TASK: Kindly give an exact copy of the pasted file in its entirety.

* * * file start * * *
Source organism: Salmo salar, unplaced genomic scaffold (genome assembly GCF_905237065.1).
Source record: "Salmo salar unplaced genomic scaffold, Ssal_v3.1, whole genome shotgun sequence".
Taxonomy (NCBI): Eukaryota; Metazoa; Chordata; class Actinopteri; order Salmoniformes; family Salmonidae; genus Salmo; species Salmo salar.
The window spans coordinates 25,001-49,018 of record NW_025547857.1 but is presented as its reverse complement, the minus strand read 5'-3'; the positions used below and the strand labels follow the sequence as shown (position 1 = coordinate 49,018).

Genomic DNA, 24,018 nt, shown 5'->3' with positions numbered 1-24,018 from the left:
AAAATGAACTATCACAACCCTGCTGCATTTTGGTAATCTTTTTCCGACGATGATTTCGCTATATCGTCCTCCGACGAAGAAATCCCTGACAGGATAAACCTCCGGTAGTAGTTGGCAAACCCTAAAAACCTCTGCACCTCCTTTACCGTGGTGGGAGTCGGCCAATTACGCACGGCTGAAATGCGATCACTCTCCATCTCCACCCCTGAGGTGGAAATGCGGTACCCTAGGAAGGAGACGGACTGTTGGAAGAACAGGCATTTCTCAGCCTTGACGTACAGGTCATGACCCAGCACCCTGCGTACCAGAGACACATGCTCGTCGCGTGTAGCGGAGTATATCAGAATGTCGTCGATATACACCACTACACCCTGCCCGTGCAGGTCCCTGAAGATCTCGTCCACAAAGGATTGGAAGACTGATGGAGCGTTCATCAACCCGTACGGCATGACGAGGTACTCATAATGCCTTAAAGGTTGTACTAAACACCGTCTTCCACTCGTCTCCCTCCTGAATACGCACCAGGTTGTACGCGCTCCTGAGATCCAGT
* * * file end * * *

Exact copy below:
Source organism: Salmo salar, unplaced genomic scaffold (genome assembly GCF_905237065.1).
Source record: "Salmo salar unplaced genomic scaffold, Ssal_v3.1, whole genome shotgun sequence".
Taxonomy (NCBI): Eukaryota; Metazoa; Chordata; class Actinopteri; order Salmoniformes; family Salmonidae; genus Salmo; species Salmo salar.
The window spans coordinates 25,001-49,018 of record NW_025547857.1 but is presented as its reverse complement, the minus strand read 5'-3'; the positions used below and the strand labels follow the sequence as shown (position 1 = coordinate 49,018).

Genomic DNA, 24,018 nt, shown 5'->3' with positions numbered 1-24,018 from the left:
AAAATGAACTATCACAACCCTGCTGCATTTTGGTAATCTTTTTCCGACGATGATTTCGCTATATCGTCCTCCGACGAAGAAATCCCTGACAGGATAAACCTCCGGTAGTAGTTGGCAAACCCTAAAAACCTCTGCACCTCCTTTACCGTGGTGGGAGTCGGCCAATTACGCACGGCTGAAATGCGATCACTCTCCATCTCCACCCCTGAGGTGGAAATGCGGTACCCTAGGAAGGAGACGGACTGTTGGAAGAACAGGCATTTCTCAGCCTTGACGTACAGGTCATGACCCAGCACCCTGCGTACCAGAGACACATGCTCGTCGCGTGTAGCGGAGTATATCAGAATGTCGTCGATATACACCACTACACCCTGCCCGTGCAGGTCCCTGAAGATCTCGTCCACAAAGGATTGGAAGACTGATGGAGCGTTCATCAACCCGTACGGCATGACGAGGTACTCATAATGCCTTAAAGGTTGTACTAAACACCGTCTTCCACTCGTCTCCCTCCTGAATACGCACCAGGTTGTACGCGCTCCTGAGATCCAGT